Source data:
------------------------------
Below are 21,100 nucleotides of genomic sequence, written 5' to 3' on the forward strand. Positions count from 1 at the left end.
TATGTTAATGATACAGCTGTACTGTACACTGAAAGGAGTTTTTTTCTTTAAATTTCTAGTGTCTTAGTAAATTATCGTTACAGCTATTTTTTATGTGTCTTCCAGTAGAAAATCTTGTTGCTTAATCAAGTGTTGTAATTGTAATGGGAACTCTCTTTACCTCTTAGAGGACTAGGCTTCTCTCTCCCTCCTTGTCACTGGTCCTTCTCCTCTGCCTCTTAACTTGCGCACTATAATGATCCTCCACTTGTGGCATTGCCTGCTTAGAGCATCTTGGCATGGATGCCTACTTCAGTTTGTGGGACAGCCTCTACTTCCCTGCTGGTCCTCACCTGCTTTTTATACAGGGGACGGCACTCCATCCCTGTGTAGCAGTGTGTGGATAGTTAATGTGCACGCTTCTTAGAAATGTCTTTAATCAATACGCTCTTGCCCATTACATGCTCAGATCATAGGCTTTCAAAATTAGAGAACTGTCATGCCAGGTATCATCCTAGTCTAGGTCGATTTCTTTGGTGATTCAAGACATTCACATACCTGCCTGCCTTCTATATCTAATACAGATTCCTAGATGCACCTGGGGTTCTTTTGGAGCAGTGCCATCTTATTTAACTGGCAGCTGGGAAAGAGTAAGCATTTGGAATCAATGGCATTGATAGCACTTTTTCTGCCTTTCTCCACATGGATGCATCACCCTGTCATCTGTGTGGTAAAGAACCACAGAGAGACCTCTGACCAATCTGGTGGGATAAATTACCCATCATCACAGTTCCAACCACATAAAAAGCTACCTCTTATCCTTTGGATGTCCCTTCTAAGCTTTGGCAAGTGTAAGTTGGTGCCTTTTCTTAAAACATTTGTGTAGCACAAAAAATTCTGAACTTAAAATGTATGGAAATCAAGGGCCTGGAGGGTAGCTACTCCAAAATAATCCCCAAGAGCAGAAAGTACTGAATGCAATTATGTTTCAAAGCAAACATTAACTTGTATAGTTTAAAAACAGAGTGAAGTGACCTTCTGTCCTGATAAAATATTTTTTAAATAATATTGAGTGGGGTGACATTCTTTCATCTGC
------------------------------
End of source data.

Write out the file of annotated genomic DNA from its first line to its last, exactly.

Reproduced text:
Below are 21,100 nucleotides of genomic sequence, written 5' to 3' on the forward strand. Positions count from 1 at the left end.
TATGTTAATGATACAGCTGTACTGTACACTGAAAGGAGTTTTTTTCTTTAAATTTCTAGTGTCTTAGTAAATTATCGTTACAGCTATTTTTTATGTGTCTTCCAGTAGAAAATCTTGTTGCTTAATCAAGTGTTGTAATTGTAATGGGAACTCTCTTTACCTCTTAGAGGACTAGGCTTCTCTCTCCCTCCTTGTCACTGGTCCTTCTCCTCTGCCTCTTAACTTGCGCACTATAATGATCCTCCACTTGTGGCATTGCCTGCTTAGAGCATCTTGGCATGGATGCCTACTTCAGTTTGTGGGACAGCCTCTACTTCCCTGCTGGTCCTCACCTGCTTTTTATACAGGGGACGGCACTCCATCCCTGTGTAGCAGTGTGTGGATAGTTAATGTGCACGCTTCTTAGAAATGTCTTTAATCAATACGCTCTTGCCCATTACATGCTCAGATCATAGGCTTTCAAAATTAGAGAACTGTCATGCCAGGTATCATCCTAGTCTAGGTCGATTTCTTTGGTGATTCAAGACATTCACATACCTGCCTGCCTTCTATATCTAATACAGATTCCTAGATGCACCTGGGGTTCTTTTGGAGCAGTGCCATCTTATTTAACTGGCAGCTGGGAAAGAGTAAGCATTTGGAATCAATGGCATTGATAGCACTTTTTCTGCCTTTCTCCACATGGATGCATCACCCTGTCATCTGTGTGGTAAAGAACCACAGAGAGACCTCTGACCAATCTGGTGGGATAAATTACCCATCATCACAGTTCCAACCACATAAAAAGCTACCTCTTATCCTTTGGATGTCCCTTCTAAGCTTTGGCAAGTGTAAGTTGGTGCCTTTTCTTAAAACATTTGTGTAGCACAAAAAATTCTGAACTTAAAATGTATGGAAATCAAGGGCCTGGAGGGTAGCTACTCCAAAATAATCCCCAAGAGCAGAAAGTACTGAATGCAATTATGTTTCAAAGCAAACATTAACTTGTATAGTTTAAAAACAGAGTGAAGTGACCTTCTGTCCTGATAAAATATTTTTTAAATAATATTGAGTGGGGTGACATTCTTTCATCTGC